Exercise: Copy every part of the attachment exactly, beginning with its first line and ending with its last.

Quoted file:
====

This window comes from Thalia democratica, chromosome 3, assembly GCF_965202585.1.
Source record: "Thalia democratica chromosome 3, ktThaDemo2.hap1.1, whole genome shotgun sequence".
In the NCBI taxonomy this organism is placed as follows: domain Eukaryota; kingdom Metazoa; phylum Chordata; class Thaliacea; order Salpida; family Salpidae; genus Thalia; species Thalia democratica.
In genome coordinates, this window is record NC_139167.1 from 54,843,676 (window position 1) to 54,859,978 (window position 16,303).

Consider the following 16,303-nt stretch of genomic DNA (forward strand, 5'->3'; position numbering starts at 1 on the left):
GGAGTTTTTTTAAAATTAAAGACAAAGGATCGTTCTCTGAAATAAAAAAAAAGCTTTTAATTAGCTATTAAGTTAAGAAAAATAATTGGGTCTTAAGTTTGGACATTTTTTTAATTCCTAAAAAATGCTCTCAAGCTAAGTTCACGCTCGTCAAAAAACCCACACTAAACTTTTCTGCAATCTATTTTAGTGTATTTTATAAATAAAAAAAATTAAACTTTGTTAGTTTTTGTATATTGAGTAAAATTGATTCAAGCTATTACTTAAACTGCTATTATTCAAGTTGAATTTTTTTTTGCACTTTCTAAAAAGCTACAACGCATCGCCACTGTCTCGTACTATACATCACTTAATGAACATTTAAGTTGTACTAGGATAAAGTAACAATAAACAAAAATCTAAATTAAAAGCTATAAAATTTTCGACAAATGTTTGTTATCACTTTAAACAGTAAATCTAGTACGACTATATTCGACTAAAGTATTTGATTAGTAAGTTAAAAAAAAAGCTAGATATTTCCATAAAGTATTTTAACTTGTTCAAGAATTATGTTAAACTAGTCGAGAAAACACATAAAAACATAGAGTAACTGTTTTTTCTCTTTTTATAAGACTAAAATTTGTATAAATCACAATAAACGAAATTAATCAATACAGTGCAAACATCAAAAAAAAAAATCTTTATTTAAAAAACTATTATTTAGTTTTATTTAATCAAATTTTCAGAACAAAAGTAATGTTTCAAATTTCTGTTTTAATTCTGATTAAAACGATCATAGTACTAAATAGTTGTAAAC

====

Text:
This window comes from Thalia democratica, chromosome 3, assembly GCF_965202585.1.
Source record: "Thalia democratica chromosome 3, ktThaDemo2.hap1.1, whole genome shotgun sequence".
In the NCBI taxonomy this organism is placed as follows: domain Eukaryota; kingdom Metazoa; phylum Chordata; class Thaliacea; order Salpida; family Salpidae; genus Thalia; species Thalia democratica.
In genome coordinates, this window is record NC_139167.1 from 54,843,676 (window position 1) to 54,859,978 (window position 16,303).

Consider the following 16,303-nt stretch of genomic DNA (forward strand, 5'->3'; position numbering starts at 1 on the left):
GGAGTTTTTTTAAAATTAAAGACAAAGGATCGTTCTCTGAAATAAAAAAAAAGCTTTTAATTAGCTATTAAGTTAAGAAAAATAATTGGGTCTTAAGTTTGGACATTTTTTTAATTCCTAAAAAATGCTCTCAAGCTAAGTTCACGCTCGTCAAAAAACCCACACTAAACTTTTCTGCAATCTATTTTAGTGTATTTTATAAATAAAAAAAATTAAACTTTGTTAGTTTTTGTATATTGAGTAAAATTGATTCAAGCTATTACTTAAACTGCTATTATTCAAGTTGAATTTTTTTTTGCACTTTCTAAAAAGCTACAACGCATCGCCACTGTCTCGTACTATACATCACTTAATGAACATTTAAGTTGTACTAGGATAAAGTAACAATAAACAAAAATCTAAATTAAAAGCTATAAAATTTTCGACAAATGTTTGTTATCACTTTAAACAGTAAATCTAGTACGACTATATTCGACTAAAGTATTTGATTAGTAAGTTAAAAAAAAAGCTAGATATTTCCATAAAGTATTTTAACTTGTTCAAGAATTATGTTAAACTAGTCGAGAAAACACATAAAAACATAGAGTAACTGTTTTTTCTCTTTTTATAAGACTAAAATTTGTATAAATCACAATAAACGAAATTAATCAATACAGTGCAAACATCAAAAAAAAAAATCTTTATTTAAAAAACTATTATTTAGTTTTATTTAATCAAATTTTCAGAACAAAAGTAATGTTTCAAATTTCTGTTTTAATTCTGATTAAAACGATCATAGTACTAAATAGTTGTAAAC